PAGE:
Will Boston secure its record-setting 18th championship, or will Dallas hoist the Larry O’Brien Trophy for the first time since 2011, when coach Jason Kidd, then a player, led the Mavericks to their only title?

Boston Celtics

During the regular season and throughout the first three playoff rounds, Boston topped the league in net rating by 4.4 points per 100 possessions.

Unlike previous playoff runs that required grueling series, the Celtics cruised through the East bracket this postseason with a 12-2 record. Boston demonstrated its ability to thrive in clutch situations, with just four of their games featuring moments where the score was within five points in the final five minutes or overtime. This included impressive comebacks, such as rallying to win three out of the four games during their conference finals sweep of the Indiana Pacers.

The Celtics now enjoy a nine-day break before the Finals opener, a “luxury,” as veteran Al Horford noted earlier in the postseason. This break is particularly beneficial for Kristaps Porzingis, the 7-foot-3 center who has been sidelined since the first round with a calf strain. Porzingis’ return would add an extra layer of rim protection and 3-point shooting to the Celtics’ arsenal.

Dallas Mavericks

The Dallas Mavericks took down three of the Western Conference’s top four seeds—the No. 4 LA Clippers, No. 1 Oklahoma City Thunder, and No. 3 Minnesota Timberwolves—powered by their superstar duo, depth, and defense. Luka Doncic and Kyrie Irving have been clutch performers, while P.J. Washington, Derrick Jones Jr., and rookie Dereck Lively II, all added over the past year by general manager Nico Harrison, have significantly contributed on both ends of the court.

Remarkably, the Mavericks advanced through the Western Conference playoffs despite only seeing glimpses of Doncic at his best, as he has been hampered by a sprained right knee since midway through the first round. Nonetheless, Doncic has been a dominant presence—recording six triple-doubles, hitting a game-winning step-back three-pointer over Rudy Gobert in Game 2, and setting the tone for the Game 5 closeout win by scoring 20 points in the first quarter—even as he endured a shooting slump through most of the first two rounds.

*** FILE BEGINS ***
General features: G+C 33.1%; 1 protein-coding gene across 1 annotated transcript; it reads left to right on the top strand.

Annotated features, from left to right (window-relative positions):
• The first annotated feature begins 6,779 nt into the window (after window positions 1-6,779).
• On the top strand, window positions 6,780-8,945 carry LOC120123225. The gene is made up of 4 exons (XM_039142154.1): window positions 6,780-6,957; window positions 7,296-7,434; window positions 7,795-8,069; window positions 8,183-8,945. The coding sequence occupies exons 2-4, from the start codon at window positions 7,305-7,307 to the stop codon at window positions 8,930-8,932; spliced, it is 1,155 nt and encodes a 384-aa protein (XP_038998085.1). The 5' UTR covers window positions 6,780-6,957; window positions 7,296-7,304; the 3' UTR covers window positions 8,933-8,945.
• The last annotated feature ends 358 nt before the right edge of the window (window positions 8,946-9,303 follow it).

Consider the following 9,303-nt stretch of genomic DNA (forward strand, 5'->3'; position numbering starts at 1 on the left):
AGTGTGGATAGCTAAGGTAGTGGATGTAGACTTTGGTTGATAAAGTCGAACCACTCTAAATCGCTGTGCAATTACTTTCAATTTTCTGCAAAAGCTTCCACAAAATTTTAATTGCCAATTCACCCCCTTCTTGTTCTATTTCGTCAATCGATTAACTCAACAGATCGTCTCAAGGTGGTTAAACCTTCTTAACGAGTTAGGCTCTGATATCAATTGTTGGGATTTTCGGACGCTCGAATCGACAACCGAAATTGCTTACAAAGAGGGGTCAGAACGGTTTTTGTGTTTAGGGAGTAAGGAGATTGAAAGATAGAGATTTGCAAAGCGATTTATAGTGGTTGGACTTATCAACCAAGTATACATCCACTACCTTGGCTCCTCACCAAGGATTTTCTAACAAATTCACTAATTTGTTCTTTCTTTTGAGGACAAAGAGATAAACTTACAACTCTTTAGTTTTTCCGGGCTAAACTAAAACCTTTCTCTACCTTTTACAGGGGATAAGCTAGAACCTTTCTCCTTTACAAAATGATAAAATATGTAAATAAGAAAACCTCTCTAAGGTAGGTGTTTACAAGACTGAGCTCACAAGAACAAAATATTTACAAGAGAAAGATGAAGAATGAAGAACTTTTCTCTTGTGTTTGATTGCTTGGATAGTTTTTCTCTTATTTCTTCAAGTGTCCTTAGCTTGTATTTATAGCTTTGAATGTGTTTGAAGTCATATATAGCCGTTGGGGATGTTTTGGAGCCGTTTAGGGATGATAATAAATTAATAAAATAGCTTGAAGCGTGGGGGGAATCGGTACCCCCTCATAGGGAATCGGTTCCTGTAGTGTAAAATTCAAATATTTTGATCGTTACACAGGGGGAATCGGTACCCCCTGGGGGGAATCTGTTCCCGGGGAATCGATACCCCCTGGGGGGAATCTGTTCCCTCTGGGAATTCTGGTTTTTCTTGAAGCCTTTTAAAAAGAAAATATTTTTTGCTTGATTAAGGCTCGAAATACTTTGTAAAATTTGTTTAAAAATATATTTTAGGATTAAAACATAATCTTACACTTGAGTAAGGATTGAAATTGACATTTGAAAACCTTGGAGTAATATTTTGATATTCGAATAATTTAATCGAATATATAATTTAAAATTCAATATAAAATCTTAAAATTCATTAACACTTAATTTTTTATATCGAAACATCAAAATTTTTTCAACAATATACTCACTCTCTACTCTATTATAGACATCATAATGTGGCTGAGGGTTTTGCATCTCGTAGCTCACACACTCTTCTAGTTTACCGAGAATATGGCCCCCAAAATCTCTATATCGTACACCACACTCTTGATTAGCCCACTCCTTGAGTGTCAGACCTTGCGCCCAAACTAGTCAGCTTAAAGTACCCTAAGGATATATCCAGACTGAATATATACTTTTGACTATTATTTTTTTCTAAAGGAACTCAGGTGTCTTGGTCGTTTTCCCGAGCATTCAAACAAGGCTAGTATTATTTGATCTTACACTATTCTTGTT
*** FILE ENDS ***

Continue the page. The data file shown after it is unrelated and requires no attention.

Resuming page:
Despite his impressive moments, Doncic’s overall production (28.8 points and 8.8 assists per game) and efficiency (51.3% effective field goal percentage) have dipped significantly from his historic regular-season numbers (league-high 33.9 points, 9.8 assists, 57.3% effective field goal percentage).

Key Players

Jaylen Brown, Celtics

After receiving the Larry Bird Trophy as the Eastern Conference finals MVP, Jaylen Brown seemed genuinely surprised. “I wasn’t expecting it at all,” he said following Boston’s Game 4 victory over the Pacers. “I never win s—.”

In his seventh postseason, the eight-year veteran is having his best run yet, averaging 25 points on 54.1% shooting, along with 6.1 rebounds, 2.6 assists, and 1.1 steals per game through the first three rounds. Highlights include a game-tying three-pointer in Game 1 against Indiana and a 40-point performance in Game 2.

During his first NBA Finals appearance two years ago, Brown averaged 23.5 points, 7.3 rebounds, and 3.7 assists in Boston’s six-game series loss to the Golden State Warriors, where he was arguably the Celtics’ best player. Now, he’s playing even better.

Jayson Tatum, Celtics

While Brown is excelling, Jayson Tatum’s postseason performance has been equally impressive. Tatum has averaged 26.0 points, 10.4 rebounds, 5.9 assists, and 1.1 steals per game during Boston’s playoff run. However, his efficiency has lagged behind Brown’s, shooting 44.2% from the field and 29% from three-point range.

Tatum’s 2022 Finals performance was a low point in his otherwise stellar career, which includes five All-Star appearances in seven seasons. He shot just 36.7% against the Warriors and struggled in the decisive Game 6, scoring 13 points on 6-for-18 shooting with five turnovers. He now has a chance for redemption against Dallas.

Luka Doncic, Mavericks

Luka Doncic, already a playoff superstar with a 31-point scoring average—the second-highest in league history behind Michael Jordan—has elevated his game this postseason. Leading all players with 9.1 assists per game, Doncic has recorded six triple-doubles through the first three rounds.

His go-ahead three-pointer in the final seconds of Game 2 was crucial against the Timberwolves, and he dominated in Game 5, outscoring Minnesota on his own in the first quarter, 20 to 19. He finished with 36 points, 10 rebounds, and 5 assists, earning the Magic Johnson Trophy as the Western Conference finals MVP.

Read more: Jokic Makes History as Nuggets Trim Timberwolves’ Lead